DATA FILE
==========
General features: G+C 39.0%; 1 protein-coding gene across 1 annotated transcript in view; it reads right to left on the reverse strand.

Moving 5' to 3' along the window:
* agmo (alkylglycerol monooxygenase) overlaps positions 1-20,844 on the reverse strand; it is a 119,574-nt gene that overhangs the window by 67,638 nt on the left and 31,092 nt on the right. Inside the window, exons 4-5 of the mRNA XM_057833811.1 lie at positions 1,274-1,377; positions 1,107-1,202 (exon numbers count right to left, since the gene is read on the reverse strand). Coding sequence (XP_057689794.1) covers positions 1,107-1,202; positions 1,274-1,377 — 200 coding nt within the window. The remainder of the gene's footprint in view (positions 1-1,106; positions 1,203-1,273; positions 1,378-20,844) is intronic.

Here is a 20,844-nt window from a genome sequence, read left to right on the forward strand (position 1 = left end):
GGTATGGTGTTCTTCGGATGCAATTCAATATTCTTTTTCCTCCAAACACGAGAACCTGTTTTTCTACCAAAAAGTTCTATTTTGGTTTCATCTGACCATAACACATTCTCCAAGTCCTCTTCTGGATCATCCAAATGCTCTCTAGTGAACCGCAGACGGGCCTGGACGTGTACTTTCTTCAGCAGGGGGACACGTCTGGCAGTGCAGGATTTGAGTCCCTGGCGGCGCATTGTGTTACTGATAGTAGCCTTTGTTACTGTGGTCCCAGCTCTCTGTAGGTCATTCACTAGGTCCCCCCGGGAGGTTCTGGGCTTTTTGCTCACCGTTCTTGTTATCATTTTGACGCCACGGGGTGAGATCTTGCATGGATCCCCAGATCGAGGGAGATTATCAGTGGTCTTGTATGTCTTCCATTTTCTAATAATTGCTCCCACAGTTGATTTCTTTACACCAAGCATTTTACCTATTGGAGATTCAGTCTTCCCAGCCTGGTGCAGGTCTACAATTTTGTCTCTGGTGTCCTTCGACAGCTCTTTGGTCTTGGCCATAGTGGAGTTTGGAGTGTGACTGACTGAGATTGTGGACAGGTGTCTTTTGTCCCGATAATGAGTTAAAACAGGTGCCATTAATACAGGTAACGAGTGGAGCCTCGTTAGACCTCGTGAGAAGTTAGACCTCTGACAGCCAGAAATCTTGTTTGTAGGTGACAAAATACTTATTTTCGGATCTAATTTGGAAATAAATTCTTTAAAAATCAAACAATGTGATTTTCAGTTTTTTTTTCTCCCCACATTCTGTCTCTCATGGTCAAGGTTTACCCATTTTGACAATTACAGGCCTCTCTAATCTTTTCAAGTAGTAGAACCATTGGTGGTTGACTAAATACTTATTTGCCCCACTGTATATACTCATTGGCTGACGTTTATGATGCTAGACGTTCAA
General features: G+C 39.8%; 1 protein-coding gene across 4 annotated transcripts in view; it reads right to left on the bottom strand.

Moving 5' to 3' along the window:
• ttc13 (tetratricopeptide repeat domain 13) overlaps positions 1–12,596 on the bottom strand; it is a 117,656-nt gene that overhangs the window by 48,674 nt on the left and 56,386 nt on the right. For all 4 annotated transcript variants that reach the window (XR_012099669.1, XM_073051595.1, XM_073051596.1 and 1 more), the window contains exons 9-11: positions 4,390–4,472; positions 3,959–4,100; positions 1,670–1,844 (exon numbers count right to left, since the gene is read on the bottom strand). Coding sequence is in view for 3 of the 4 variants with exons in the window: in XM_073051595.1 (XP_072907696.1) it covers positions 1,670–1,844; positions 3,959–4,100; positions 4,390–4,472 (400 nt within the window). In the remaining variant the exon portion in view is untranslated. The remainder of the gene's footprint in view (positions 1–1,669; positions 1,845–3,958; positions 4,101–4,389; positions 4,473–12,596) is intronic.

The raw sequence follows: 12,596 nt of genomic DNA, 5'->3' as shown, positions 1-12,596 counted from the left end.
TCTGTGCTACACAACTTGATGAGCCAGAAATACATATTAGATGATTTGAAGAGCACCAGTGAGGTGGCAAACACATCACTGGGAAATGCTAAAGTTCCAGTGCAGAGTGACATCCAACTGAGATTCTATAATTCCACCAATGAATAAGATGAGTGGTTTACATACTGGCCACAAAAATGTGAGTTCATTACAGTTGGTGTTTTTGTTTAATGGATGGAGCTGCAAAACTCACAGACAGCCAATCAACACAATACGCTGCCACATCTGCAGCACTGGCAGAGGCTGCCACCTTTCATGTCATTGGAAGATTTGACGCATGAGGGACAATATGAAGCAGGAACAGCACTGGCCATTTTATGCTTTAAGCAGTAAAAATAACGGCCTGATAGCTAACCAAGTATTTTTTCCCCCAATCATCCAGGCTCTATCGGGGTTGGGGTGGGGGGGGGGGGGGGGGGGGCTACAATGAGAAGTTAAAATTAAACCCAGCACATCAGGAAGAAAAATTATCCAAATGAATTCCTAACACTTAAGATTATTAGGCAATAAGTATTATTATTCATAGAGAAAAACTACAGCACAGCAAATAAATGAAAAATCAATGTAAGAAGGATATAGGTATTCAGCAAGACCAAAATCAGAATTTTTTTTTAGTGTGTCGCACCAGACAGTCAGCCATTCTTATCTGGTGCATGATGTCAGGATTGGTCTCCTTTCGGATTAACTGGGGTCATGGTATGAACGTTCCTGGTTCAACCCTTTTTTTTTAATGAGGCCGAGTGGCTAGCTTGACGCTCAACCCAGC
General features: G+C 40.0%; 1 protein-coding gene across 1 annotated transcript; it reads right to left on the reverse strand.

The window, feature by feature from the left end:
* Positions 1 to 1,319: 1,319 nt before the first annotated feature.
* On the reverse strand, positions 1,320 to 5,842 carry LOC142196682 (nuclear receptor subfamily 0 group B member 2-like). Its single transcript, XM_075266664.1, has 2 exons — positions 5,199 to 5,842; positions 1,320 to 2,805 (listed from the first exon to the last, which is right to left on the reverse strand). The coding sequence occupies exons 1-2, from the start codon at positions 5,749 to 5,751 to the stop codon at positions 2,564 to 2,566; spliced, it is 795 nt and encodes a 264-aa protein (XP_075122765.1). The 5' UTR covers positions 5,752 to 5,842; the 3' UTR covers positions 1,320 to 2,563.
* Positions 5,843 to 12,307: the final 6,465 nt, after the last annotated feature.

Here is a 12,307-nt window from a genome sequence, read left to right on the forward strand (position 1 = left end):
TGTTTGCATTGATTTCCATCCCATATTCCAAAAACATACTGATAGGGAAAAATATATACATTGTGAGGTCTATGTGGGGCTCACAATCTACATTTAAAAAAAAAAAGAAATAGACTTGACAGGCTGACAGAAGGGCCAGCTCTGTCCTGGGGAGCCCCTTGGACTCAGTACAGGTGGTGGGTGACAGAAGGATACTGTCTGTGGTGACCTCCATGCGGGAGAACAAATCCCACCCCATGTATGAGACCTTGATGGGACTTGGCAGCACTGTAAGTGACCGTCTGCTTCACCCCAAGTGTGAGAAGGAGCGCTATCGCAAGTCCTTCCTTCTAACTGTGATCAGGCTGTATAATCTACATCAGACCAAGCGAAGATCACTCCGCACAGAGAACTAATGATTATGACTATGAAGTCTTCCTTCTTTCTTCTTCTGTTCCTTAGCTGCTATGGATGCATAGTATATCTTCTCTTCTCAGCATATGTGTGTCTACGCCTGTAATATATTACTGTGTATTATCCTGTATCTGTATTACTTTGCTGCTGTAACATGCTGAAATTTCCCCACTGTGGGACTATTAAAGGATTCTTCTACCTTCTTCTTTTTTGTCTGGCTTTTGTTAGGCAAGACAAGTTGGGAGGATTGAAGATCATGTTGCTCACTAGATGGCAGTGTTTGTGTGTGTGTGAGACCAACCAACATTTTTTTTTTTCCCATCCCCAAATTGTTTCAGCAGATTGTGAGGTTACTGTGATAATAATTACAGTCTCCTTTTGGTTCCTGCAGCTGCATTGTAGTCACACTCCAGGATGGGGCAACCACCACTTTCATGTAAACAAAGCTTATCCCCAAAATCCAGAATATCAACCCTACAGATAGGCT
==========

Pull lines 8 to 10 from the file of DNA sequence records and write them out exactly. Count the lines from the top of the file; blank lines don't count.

• ttc13 (tetratricopeptide repeat domain 13) overlaps positions 1–12,596 on the bottom strand; it is a 117,656-nt gene that overhangs the window by 48,674 nt on the left and 56,386 nt on the right. For all 4 annotated transcript variants that reach the window (XR_012099669.1, XM_073051595.1, XM_073051596.1 and 1 more), the window contains exons 9-11: positions 4,390–4,472; positions 3,959–4,100; positions 1,670–1,844 (exon numbers count right to left, since the gene is read on the bottom strand). Coding sequence is in view for 3 of the 4 variants with exons in the window: in XM_073051595.1 (XP_072907696.1) it covers positions 1,670–1,844; positions 3,959–4,100; positions 4,390–4,472 (400 nt within the window). In the remaining variant the exon portion in view is untranslated. The remainder of the gene's footprint in view (positions 1–1,669; positions 1,845–3,958; positions 4,101–4,389; positions 4,473–12,596) is intronic.

The raw sequence follows: 12,596 nt of genomic DNA, 5'->3' as shown, positions 1-12,596 counted from the left end.
TCTGTGCTACACAACTTGATGAGCCAGAAATACATATTAGATGATTTGAAGAGCACCAGTGAGGTGGCAAACACATCACTGGGAAATGCTAAAGTTCCAGTGCAGAGTGACATCCAACTGAGATTCTATAATTCCACCAATGAATAAGATGAGTGGTTTACATACTGGCCACAAAAATGTGAGTTCATTACAGTTGGTGTTTTTGTTTAATGGATGGAGCTGCAAAACTCACAGACAGCCAATCAACACAATACGCTGCCACATCTGCAGCACTGGCAGAGGCTGCCACCTTTCATGTCATTGGAAGATTTGACGCATGAGGGACAATATGAAGCAGGAACAGCACTGGCCATTTTATGCTTTAAGCAGTAAAAATAACGGCCTGATAGCTAACCAAGTATTTTTTCCCCCAATCATCCAGGCTCTATCGGGGTTGGGGTGGGGGGGGGGGGGGGGGGGGCTACAATGAGAAGTTAAAATTAAACCCAGCACATCAGGAAGAAAAATTATCCAAATGAATTCCTAACACTTAAGATTATTAGGCAATAAGTATTATTATTCATAGAGAAAAACTACAGCACAGCAAATAAATGAAAAATCAATGTAAGAAGGATATAGGTATTCAGCAAGACCAAAATCAGAATTTTTTTTTAGTGTGTCGCACCAGACAGTCAGCCATTCTTATCTGGTGCATGATGTCAGGATTGGTCTCCTTTCGGATTAACTGGGGTCATGGTATGAACGTTCCTGGTTCAACCCTTTTTTTTTAATGAGGCCGAGTGGCTAGCTTGACGCTCAACCCAGC